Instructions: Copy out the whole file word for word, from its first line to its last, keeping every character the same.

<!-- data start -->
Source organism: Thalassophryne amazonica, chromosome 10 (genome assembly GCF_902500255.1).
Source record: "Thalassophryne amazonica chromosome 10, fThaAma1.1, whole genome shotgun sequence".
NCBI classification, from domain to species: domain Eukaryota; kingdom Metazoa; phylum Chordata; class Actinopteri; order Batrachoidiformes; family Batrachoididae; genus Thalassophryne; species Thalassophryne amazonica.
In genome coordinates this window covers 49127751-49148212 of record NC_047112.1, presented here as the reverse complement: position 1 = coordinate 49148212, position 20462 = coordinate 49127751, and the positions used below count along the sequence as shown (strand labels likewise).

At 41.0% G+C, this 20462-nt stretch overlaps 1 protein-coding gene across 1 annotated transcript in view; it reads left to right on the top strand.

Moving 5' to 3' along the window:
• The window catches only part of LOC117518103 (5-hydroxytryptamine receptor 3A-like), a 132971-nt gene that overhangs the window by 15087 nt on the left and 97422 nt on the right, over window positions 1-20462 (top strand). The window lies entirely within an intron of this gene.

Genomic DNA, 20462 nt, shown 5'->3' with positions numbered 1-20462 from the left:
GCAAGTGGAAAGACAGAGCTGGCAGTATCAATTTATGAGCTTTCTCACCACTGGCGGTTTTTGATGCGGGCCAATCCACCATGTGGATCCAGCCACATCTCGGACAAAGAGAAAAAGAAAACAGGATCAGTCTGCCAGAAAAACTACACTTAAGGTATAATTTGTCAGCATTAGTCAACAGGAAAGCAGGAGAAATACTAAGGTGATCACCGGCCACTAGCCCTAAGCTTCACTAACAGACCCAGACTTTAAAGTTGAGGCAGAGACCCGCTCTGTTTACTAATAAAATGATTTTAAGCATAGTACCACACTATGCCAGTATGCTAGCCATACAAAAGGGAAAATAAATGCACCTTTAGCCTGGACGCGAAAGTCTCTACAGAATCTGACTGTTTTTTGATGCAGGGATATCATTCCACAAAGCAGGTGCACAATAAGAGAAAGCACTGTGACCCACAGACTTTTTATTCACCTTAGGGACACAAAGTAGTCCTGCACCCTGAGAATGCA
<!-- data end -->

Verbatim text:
Source organism: Thalassophryne amazonica, chromosome 10 (genome assembly GCF_902500255.1).
Source record: "Thalassophryne amazonica chromosome 10, fThaAma1.1, whole genome shotgun sequence".
NCBI classification, from domain to species: domain Eukaryota; kingdom Metazoa; phylum Chordata; class Actinopteri; order Batrachoidiformes; family Batrachoididae; genus Thalassophryne; species Thalassophryne amazonica.
In genome coordinates this window covers 49127751-49148212 of record NC_047112.1, presented here as the reverse complement: position 1 = coordinate 49148212, position 20462 = coordinate 49127751, and the positions used below count along the sequence as shown (strand labels likewise).

At 41.0% G+C, this 20462-nt stretch overlaps 1 protein-coding gene across 1 annotated transcript in view; it reads left to right on the top strand.

Moving 5' to 3' along the window:
• The window catches only part of LOC117518103 (5-hydroxytryptamine receptor 3A-like), a 132971-nt gene that overhangs the window by 15087 nt on the left and 97422 nt on the right, over window positions 1-20462 (top strand). The window lies entirely within an intron of this gene.

Genomic DNA, 20462 nt, shown 5'->3' with positions numbered 1-20462 from the left:
GCAAGTGGAAAGACAGAGCTGGCAGTATCAATTTATGAGCTTTCTCACCACTGGCGGTTTTTGATGCGGGCCAATCCACCATGTGGATCCAGCCACATCTCGGACAAAGAGAAAAAGAAAACAGGATCAGTCTGCCAGAAAAACTACACTTAAGGTATAATTTGTCAGCATTAGTCAACAGGAAAGCAGGAGAAATACTAAGGTGATCACCGGCCACTAGCCCTAAGCTTCACTAACAGACCCAGACTTTAAAGTTGAGGCAGAGACCCGCTCTGTTTACTAATAAAATGATTTTAAGCATAGTACCACACTATGCCAGTATGCTAGCCATACAAAAGGGAAAATAAATGCACCTTTAGCCTGGACGCGAAAGTCTCTACAGAATCTGACTGTTTTTTGATGCAGGGATATCATTCCACAAAGCAGGTGCACAATAAGAGAAAGCACTGTGACCCACAGACTTTTTATTCACCTTAGGGACACAAAGTAGTCCTGCACCCTGAGAATGCA